Gene may not be well known to many vintage motorcycle enthusiasts, but he played a critical role in establishing BSA in the USA in the late 40s and early 50’s, when US sales were so important to their economic survival post- WW2 and establishing the Gold Star in the US.
He on the West Coast, along with Tommy McDermott on the East Coast were the riders first adopted and sponsored once BSA had appointed US distributors. It was their early racing successes that promoted BSA as a brand in a market where BSA were not well known, but that became BSA’s biggest market by the mid 50’s. It is not inaccurate to say that without Gene and the riders like Al Gunter and Dick Mann who were initially put under Gene’s wing by West Coast Distributor Hap Alzina, BSA may not have survived though the 1950s.
His racing career lasted from 1948 to 1958 and was only ever on a BSA. Because Gene lived in Oregon, his location and the enormous trips required to attend the major races on the West and East Coast and his trips to Daytona (going from the top left to bottom right of the continent) had to be undertaken as his work vacation.
His first time at Daytona was in 1948 as an Amateur, placing 33rd out of 119 with a punctured lung and broken ribs received from a crash earlier in the race. Subsequent Daytona outings resulted in 6 top 20 placings.
In 1954 when BSA won the first 5 places, Gene came 17th on a bike with a damaged frame that wouldn’t stay in a straight line. However, Cycle World magazine recognised the magnitude of Gene’s struggle when they reckoned his was the best ride of the race and reported that “It couldn’t be kept in a straight line … but he rode it the full distance like a man riding a rattlesnake!” - and nominated him for a medal.
Of particular significance for Gold Stars however, I am going to suggest that if you had to choose one event that established Goldies in US dirt-track racing, I would nominate Gene’s win at the Portland National in ’54. While Daytona had shown the Gold Star had long-distance reliability, most US races were on relatively short dirt tracks where torque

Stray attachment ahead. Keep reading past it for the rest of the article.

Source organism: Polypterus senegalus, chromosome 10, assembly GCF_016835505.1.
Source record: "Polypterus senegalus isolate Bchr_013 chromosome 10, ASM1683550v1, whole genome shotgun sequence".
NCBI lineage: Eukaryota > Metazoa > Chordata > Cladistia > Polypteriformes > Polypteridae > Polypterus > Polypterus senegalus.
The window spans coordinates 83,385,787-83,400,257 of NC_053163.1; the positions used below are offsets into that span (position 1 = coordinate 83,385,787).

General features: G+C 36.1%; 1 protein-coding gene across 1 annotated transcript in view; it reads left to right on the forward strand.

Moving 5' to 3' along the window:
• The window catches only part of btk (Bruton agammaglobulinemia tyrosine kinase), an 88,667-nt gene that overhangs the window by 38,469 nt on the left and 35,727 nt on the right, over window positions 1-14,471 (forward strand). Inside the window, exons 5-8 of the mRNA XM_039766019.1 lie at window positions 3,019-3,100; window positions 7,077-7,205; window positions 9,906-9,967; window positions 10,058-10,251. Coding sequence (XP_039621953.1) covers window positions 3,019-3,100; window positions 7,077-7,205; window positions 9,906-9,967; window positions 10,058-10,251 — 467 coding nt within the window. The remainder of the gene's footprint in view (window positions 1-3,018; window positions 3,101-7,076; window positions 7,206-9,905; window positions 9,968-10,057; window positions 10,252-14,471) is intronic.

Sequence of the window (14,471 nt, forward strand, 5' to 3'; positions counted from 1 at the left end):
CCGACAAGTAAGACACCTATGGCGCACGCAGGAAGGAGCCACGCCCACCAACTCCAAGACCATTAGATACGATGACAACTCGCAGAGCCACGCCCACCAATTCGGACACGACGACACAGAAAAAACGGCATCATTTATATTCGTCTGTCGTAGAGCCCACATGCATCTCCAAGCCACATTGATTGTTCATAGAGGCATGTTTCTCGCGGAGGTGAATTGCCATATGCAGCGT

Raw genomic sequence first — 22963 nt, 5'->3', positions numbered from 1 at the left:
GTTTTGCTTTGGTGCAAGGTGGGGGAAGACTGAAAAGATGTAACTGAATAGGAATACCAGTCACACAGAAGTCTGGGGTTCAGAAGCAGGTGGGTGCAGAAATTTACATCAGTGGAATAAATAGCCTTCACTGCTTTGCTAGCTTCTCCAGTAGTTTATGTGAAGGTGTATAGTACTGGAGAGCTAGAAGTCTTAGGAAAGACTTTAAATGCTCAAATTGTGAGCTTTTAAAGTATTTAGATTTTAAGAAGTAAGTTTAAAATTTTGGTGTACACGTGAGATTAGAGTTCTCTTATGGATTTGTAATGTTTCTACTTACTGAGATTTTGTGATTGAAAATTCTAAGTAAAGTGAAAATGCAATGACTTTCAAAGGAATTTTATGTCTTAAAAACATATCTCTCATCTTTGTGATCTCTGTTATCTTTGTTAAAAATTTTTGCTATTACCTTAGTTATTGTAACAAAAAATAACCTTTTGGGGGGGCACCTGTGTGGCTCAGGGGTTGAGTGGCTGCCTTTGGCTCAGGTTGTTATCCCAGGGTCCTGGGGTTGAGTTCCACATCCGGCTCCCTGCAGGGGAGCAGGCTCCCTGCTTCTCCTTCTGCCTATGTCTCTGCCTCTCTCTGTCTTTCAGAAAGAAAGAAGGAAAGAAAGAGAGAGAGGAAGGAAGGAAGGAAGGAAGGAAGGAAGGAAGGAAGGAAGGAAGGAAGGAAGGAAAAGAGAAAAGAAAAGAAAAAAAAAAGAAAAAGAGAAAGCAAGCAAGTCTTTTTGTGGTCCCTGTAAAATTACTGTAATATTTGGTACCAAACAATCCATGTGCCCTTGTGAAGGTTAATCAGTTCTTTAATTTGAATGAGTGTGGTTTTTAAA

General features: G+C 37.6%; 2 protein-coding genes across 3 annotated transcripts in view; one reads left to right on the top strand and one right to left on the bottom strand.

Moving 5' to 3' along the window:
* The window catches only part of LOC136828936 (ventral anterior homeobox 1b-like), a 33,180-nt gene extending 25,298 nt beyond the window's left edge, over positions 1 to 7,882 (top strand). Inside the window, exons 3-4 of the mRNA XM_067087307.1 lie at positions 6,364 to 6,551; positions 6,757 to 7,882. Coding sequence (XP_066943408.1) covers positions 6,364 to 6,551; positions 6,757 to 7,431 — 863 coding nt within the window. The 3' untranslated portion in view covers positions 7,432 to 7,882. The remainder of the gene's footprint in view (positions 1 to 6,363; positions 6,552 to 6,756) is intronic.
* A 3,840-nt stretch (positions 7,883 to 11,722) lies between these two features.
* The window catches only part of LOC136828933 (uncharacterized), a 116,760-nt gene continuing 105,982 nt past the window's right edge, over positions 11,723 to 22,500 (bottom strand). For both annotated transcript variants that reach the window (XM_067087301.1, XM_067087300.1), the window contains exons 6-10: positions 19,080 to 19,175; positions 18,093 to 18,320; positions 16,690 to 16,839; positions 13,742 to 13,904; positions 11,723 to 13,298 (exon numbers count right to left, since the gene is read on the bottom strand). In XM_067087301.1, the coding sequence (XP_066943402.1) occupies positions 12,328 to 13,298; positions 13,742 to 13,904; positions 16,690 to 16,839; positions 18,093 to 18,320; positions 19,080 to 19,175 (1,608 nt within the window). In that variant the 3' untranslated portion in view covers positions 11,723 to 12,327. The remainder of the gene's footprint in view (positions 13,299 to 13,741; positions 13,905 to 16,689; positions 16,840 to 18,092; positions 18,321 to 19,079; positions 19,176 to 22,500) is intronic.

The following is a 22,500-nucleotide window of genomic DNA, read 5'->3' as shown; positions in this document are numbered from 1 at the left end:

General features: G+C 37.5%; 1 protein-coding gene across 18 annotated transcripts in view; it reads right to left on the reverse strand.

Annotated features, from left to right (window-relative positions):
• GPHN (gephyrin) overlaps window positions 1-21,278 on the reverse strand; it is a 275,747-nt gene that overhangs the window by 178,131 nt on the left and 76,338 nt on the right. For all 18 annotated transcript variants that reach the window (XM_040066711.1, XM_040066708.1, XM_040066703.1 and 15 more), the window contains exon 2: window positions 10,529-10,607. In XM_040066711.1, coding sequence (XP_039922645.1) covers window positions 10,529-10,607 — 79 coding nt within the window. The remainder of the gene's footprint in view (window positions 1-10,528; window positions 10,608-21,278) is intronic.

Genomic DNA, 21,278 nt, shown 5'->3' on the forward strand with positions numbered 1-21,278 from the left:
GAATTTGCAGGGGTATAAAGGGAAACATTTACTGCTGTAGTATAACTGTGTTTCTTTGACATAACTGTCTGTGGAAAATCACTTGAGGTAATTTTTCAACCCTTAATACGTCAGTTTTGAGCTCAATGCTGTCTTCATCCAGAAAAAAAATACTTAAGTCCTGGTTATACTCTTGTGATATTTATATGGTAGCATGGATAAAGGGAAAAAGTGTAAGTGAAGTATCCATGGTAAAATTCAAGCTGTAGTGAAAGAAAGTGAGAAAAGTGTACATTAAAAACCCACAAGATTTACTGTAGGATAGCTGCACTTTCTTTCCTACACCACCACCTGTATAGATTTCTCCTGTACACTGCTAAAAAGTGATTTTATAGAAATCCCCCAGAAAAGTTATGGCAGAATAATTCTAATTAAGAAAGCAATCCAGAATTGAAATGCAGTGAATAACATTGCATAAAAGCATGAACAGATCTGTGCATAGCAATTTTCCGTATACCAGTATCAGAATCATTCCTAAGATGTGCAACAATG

and acceleration were the qualities needed, both of which the Indian and Harley v-twins had in spades but after the Portland National, you start to see US racers riding Gold Stars. For years, the UK National Motorcycle Museum in Birmingham had a picture of Gene Thiessen on his national championship Gold Star in the entrance - and I'm sure many people had no idea who he was.
BSA held Thiessen in high esteem and offered him a position in the UK as one of BSA’s factory riders, to race alongside people like Bill Nicholson, Jeff Draper and Fred Rist but with a full-time job and family, Gene declined and stayed in the US.
Gene hung-up his racing leathers after the San Jose mile in 1958. He’d finished 9th in the National tables that year and with the constant travelling of thousands of miles to attend events he was getting older and was tired of managing all the travelling with a full-time job and family and quit.
I came to know Gene through my work first researching, then restoring a couple of 1954 BSA Daytona Bikes. Initially corresponding by letter and phone calls, I had the great pleasure to meet Gene in 2004 when the completed bikes were displayed at Daytona with as many of the original riders in attendance for a 50th anniversary party. 50 years after the event, some riders’ memories were not so clear on the kind of details a restorer wants to know about, but Gene’s was pin sharp - I still have all the notes I took from our chats and they’re still a source of information about BSAs in the USA that I refer to often.
He was quietly, modestly, a great rider who only ever raced BSAs, a great part of BSAs history – and a lovely man.